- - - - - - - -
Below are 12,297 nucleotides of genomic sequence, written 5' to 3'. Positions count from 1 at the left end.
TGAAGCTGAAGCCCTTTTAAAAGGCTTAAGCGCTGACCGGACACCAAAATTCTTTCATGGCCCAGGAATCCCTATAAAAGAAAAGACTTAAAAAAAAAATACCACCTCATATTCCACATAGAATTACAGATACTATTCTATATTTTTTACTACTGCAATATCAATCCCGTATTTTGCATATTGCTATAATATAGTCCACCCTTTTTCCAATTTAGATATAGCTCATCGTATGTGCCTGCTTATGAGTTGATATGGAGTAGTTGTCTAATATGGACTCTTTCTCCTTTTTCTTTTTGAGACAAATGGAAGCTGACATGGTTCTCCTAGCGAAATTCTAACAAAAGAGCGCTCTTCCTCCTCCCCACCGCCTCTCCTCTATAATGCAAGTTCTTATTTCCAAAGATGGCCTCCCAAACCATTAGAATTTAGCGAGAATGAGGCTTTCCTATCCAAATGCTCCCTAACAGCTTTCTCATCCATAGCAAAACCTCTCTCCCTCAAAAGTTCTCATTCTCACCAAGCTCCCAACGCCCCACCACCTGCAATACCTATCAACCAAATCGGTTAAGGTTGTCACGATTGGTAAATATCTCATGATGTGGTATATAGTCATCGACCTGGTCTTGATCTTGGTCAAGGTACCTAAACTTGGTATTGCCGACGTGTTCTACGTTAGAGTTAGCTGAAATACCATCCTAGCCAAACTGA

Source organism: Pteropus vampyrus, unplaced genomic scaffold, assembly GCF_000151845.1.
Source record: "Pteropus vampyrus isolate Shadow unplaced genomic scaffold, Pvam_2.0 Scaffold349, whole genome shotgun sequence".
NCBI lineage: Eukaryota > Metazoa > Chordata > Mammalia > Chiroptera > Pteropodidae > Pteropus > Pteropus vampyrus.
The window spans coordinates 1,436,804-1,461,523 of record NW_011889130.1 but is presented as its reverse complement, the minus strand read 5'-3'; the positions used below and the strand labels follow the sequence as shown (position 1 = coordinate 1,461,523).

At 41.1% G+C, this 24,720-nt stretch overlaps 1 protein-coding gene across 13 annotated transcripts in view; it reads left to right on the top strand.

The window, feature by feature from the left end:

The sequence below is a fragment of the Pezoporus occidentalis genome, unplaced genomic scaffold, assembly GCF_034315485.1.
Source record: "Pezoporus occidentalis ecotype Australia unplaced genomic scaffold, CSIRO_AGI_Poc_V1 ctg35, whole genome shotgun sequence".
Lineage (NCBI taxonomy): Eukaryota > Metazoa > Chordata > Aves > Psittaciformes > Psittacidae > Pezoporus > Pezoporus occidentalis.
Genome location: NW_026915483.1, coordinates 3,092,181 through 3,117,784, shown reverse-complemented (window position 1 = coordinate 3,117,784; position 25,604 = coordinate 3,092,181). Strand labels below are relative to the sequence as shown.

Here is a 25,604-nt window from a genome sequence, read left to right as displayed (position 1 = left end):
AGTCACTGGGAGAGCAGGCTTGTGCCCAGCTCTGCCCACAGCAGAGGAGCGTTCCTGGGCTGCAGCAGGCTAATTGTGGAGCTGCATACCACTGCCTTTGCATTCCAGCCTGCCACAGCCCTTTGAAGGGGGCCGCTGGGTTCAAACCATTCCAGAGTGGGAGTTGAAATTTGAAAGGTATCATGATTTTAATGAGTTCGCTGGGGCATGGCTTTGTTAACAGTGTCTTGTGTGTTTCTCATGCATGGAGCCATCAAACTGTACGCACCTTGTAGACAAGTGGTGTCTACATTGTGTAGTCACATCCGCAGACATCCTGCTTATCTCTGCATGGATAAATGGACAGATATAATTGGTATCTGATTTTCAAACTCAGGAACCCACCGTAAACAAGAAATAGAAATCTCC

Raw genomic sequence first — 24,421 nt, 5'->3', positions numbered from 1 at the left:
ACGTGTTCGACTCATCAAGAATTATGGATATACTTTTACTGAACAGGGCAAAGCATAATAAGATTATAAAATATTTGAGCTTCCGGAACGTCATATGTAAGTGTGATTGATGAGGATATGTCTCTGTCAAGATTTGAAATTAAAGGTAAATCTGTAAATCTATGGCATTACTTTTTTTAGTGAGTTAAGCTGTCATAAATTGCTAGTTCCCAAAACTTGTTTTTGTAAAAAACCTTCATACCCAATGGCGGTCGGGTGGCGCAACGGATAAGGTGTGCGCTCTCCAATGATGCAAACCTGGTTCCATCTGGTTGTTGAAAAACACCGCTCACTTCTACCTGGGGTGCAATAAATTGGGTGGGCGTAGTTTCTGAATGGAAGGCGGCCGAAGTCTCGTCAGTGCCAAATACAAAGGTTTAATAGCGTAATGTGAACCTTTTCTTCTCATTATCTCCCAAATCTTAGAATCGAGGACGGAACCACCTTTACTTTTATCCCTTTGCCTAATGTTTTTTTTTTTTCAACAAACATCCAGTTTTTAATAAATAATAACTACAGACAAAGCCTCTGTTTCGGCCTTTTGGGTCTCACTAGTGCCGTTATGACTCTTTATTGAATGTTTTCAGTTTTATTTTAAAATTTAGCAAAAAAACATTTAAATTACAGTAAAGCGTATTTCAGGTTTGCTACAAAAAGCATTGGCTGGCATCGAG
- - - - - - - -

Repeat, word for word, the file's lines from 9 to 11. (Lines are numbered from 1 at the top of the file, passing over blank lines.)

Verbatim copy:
The sequence below is a fragment of the Pezoporus occidentalis genome, unplaced genomic scaffold, assembly GCF_034315485.1.
Source record: "Pezoporus occidentalis ecotype Australia unplaced genomic scaffold, CSIRO_AGI_Poc_V1 ctg35, whole genome shotgun sequence".
Lineage (NCBI taxonomy): Eukaryota > Metazoa > Chordata > Aves > Psittaciformes > Psittacidae > Pezoporus > Pezoporus occidentalis.